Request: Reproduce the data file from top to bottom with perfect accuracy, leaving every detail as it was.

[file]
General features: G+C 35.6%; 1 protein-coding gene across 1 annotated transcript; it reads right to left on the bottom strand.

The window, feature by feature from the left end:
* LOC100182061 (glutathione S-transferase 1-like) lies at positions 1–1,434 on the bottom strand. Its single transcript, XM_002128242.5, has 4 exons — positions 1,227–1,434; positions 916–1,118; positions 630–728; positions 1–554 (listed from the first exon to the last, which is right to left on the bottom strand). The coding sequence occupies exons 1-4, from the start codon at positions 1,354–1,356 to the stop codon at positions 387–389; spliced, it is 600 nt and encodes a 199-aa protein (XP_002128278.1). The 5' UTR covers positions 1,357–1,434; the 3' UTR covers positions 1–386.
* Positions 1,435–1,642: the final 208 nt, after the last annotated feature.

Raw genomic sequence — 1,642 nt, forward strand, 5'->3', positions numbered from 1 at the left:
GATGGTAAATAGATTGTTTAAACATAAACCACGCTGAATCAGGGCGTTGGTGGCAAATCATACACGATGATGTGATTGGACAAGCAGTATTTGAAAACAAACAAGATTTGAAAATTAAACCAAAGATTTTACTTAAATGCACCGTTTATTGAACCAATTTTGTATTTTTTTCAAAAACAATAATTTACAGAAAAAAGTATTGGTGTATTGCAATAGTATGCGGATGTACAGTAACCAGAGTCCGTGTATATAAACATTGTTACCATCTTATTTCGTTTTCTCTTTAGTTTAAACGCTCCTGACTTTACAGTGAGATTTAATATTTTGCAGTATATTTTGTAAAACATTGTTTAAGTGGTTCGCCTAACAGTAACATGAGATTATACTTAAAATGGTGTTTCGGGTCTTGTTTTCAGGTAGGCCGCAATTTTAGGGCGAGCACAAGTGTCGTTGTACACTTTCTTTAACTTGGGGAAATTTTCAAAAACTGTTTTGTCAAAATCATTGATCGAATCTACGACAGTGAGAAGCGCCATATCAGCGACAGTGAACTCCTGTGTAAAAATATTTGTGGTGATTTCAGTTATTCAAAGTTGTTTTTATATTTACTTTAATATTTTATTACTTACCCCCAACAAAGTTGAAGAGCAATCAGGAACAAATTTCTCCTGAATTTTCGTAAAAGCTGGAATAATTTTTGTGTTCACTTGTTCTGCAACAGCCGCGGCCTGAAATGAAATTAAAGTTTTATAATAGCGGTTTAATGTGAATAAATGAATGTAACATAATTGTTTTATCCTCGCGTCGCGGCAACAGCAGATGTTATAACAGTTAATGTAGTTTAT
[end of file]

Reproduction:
General features: G+C 35.6%; 1 protein-coding gene across 1 annotated transcript; it reads right to left on the bottom strand.

The window, feature by feature from the left end:
* LOC100182061 (glutathione S-transferase 1-like) lies at positions 1–1,434 on the bottom strand. Its single transcript, XM_002128242.5, has 4 exons — positions 1,227–1,434; positions 916–1,118; positions 630–728; positions 1–554 (listed from the first exon to the last, which is right to left on the bottom strand). The coding sequence occupies exons 1-4, from the start codon at positions 1,354–1,356 to the stop codon at positions 387–389; spliced, it is 600 nt and encodes a 199-aa protein (XP_002128278.1). The 5' UTR covers positions 1,357–1,434; the 3' UTR covers positions 1–386.
* Positions 1,435–1,642: the final 208 nt, after the last annotated feature.

Raw genomic sequence — 1,642 nt, forward strand, 5'->3', positions numbered from 1 at the left:
GATGGTAAATAGATTGTTTAAACATAAACCACGCTGAATCAGGGCGTTGGTGGCAAATCATACACGATGATGTGATTGGACAAGCAGTATTTGAAAACAAACAAGATTTGAAAATTAAACCAAAGATTTTACTTAAATGCACCGTTTATTGAACCAATTTTGTATTTTTTTCAAAAACAATAATTTACAGAAAAAAGTATTGGTGTATTGCAATAGTATGCGGATGTACAGTAACCAGAGTCCGTGTATATAAACATTGTTACCATCTTATTTCGTTTTCTCTTTAGTTTAAACGCTCCTGACTTTACAGTGAGATTTAATATTTTGCAGTATATTTTGTAAAACATTGTTTAAGTGGTTCGCCTAACAGTAACATGAGATTATACTTAAAATGGTGTTTCGGGTCTTGTTTTCAGGTAGGCCGCAATTTTAGGGCGAGCACAAGTGTCGTTGTACACTTTCTTTAACTTGGGGAAATTTTCAAAAACTGTTTTGTCAAAATCATTGATCGAATCTACGACAGTGAGAAGCGCCATATCAGCGACAGTGAACTCCTGTGTAAAAATATTTGTGGTGATTTCAGTTATTCAAAGTTGTTTTTATATTTACTTTAATATTTTATTACTTACCCCCAACAAAGTTGAAGAGCAATCAGGAACAAATTTCTCCTGAATTTTCGTAAAAGCTGGAATAATTTTTGTGTTCACTTGTTCTGCAACAGCCGCGGCCTGAAATGAAATTAAAGTTTTATAATAGCGGTTTAATGTGAATAAATGAATGTAACATAATTGTTTTATCCTCGCGTCGCGGCAACAGCAGATGTTATAACAGTTAATGTAGTTTAT